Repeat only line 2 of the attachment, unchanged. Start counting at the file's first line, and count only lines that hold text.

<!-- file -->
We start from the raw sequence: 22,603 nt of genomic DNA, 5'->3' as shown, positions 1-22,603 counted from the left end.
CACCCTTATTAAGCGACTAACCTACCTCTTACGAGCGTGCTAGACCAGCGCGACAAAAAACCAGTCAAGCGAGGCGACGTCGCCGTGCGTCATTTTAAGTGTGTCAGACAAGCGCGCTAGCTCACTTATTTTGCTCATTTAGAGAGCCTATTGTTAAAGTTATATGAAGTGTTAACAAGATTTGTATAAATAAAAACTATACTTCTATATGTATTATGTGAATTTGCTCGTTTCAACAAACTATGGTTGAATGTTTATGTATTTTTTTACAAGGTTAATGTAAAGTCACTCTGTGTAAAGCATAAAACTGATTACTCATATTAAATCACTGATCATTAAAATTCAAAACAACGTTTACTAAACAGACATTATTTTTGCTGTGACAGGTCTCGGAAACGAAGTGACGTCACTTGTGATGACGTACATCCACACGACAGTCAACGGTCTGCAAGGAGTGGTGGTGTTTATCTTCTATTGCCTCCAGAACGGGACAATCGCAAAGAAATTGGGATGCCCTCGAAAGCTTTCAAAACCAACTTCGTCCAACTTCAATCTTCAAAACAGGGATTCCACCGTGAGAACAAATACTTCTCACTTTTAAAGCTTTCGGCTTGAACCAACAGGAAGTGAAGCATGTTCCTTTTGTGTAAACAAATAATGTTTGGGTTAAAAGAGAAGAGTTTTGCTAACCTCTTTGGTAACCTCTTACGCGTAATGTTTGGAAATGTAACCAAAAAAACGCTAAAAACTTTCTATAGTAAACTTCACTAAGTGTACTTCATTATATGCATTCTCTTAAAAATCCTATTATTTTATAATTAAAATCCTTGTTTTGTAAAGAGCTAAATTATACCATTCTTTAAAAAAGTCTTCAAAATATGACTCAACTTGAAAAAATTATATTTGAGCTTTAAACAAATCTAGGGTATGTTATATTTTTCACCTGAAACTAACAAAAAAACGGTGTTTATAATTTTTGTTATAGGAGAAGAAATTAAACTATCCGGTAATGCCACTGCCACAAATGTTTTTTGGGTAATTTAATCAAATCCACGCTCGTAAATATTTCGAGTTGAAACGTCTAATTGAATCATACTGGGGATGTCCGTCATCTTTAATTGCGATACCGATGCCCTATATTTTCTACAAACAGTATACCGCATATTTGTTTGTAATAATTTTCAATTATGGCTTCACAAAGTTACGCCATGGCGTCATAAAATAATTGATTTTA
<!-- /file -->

CACCCTTATTAAGCGACTAACCTACCTCTTACGAGCGTGCTAGACCAGCGCGACAAAAAACCAGTCAAGCGAGGCGACGTCGCCGTGCGTCATTTTAAGTGTGTCAGACAAGCGCGCTAGCTCACTTATTTTGCTCATTTAGAGAGCCTATTGTTAAAGTTATATGAAGTGTTAACAAGATTTGTATAAATAAAAACTATACTTCTATATGTATTATGTGAATTTGCTCGTTTCAACAAACTATGGTTGAATGTTTATGTATTTTTTTACAAGGTTAATGTAAAGTCACTCTGTGTAAAGCATAAAACTGATTACTCATATTAAATCACTGATCATTAAAATTCAAAACAACGTTTACTAAACAGACATTATTTTTGCTGTGACAGGTCTCGGAAACGAAGTGACGTCACTTGTGATGACGTACATCCACACGACAGTCAACGGTCTGCAAGGAGTGGTGGTGTTTATCTTCTATTGCCTCCAGAACGGGACAATCGCAAAGAAATTGGGATGCCCTCGAAAGCTTTCAAAACCAACTTCGTCCAACTTCAATCTTCAAAACAGGGATTCCACCGTGAGAACAAATACTTCTCACTTTTAAAGCTTTCGGCTTGAACCAACAGGAAGTGAAGCATGTTCCTTTTGTGTAAACAAATAATGTTTGGGTTAAAAGAGAAGAGTTTTGCTAACCTCTTTGGTAACCTCTTACGCGTAATGTTTGGAAATGTAACCAAAAAAACGCTAAAAACTTTCTATAGTAAACTTCACTAAGTGTACTTCATTATATGCATTCTCTTAAAAATCCTATTATTTTATAATTAAAATCCTTGTTTTGTAAAGAGCTAAATTATACCATTCTTTAAAAAAGTCTTCAAAATATGACTCAACTTGAAAAAATTATATTTGAGCTTTAAACAAATCTAGGGTATGTTATATTTTTCACCTGAAACTAACAAAAAAACGGTGTTTATAATTTTTGTTATAGGAGAAGAAATTAAACTATCCGGTAATGCCACTGCCACAAATGTTTTTTGGGTAATTTAATCAAATCCACGCTCGTAAATATTTCGAGTTGAAACGTCTAATTGAATCATACTGGGGATGTCCGTCATCTTTAATTGCGATACCGATGCCCTATATTTTCTACAAACAGTATACCGCATATTTGTTTGTAATAATTTTCAATTATGGCTTCACAAAGTTACGCCATGGCGTCATAAAATAATTGATTTTA